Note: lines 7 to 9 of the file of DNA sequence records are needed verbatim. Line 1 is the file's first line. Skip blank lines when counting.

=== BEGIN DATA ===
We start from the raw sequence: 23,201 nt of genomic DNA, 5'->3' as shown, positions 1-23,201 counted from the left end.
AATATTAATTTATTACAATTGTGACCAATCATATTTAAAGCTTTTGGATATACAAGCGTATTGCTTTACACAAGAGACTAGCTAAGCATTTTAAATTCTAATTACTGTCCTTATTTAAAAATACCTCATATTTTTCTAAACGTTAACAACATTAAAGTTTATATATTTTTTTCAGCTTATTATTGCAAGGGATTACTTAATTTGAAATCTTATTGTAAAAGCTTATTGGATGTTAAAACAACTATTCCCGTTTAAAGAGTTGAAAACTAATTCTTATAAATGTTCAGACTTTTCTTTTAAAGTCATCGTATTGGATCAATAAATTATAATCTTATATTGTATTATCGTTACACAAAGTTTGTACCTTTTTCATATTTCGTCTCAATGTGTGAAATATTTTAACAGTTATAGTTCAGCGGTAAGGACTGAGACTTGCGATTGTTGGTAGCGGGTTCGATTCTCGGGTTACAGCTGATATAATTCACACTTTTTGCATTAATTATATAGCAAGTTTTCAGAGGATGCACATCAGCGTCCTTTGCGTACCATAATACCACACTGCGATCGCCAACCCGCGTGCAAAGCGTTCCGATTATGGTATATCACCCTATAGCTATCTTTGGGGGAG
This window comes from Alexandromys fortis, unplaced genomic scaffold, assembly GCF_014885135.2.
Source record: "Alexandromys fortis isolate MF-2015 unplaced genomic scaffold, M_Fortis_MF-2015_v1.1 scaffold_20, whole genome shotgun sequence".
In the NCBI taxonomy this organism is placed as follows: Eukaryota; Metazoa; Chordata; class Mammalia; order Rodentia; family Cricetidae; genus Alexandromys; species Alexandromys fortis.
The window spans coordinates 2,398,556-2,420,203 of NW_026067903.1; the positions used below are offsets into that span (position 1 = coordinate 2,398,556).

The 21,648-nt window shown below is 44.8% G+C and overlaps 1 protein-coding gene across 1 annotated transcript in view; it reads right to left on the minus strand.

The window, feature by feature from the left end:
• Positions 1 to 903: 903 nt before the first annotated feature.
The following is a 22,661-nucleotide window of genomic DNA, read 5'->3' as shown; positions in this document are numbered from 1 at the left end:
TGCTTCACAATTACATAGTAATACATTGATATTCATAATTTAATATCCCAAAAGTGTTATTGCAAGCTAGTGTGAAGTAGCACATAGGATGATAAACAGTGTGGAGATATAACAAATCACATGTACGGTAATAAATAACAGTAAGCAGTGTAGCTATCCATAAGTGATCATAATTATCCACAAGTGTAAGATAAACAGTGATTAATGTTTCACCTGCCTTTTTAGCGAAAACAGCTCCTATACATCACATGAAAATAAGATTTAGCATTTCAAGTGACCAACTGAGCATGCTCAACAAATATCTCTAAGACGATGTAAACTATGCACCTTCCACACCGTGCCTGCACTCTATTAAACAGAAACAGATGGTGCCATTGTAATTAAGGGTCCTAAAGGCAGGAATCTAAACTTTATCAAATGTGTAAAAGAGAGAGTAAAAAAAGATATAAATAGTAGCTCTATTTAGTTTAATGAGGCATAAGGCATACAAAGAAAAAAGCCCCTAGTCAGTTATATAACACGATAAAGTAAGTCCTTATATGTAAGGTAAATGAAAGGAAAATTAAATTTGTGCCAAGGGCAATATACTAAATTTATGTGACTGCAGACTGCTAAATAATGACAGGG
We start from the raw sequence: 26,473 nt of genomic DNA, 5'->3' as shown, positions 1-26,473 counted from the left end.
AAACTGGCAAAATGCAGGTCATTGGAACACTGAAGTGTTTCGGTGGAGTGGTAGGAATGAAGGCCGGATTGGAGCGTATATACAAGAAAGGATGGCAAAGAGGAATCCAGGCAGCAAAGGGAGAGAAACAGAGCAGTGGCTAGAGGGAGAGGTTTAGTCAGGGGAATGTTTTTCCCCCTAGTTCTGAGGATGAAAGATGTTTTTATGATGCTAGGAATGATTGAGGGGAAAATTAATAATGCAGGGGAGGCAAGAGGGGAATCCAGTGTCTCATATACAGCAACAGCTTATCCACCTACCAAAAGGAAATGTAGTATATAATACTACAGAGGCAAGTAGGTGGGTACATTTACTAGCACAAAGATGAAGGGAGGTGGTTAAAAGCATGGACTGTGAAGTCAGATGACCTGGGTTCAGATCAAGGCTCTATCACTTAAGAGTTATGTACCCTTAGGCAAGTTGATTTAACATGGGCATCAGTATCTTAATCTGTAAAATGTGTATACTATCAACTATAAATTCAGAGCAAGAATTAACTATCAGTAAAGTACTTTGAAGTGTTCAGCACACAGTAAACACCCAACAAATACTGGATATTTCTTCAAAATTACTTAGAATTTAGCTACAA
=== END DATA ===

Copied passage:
The 21,648-nt window shown below is 44.8% G+C and overlaps 1 protein-coding gene across 1 annotated transcript in view; it reads right to left on the minus strand.

The window, feature by feature from the left end:
• Positions 1 to 903: 903 nt before the first annotated feature.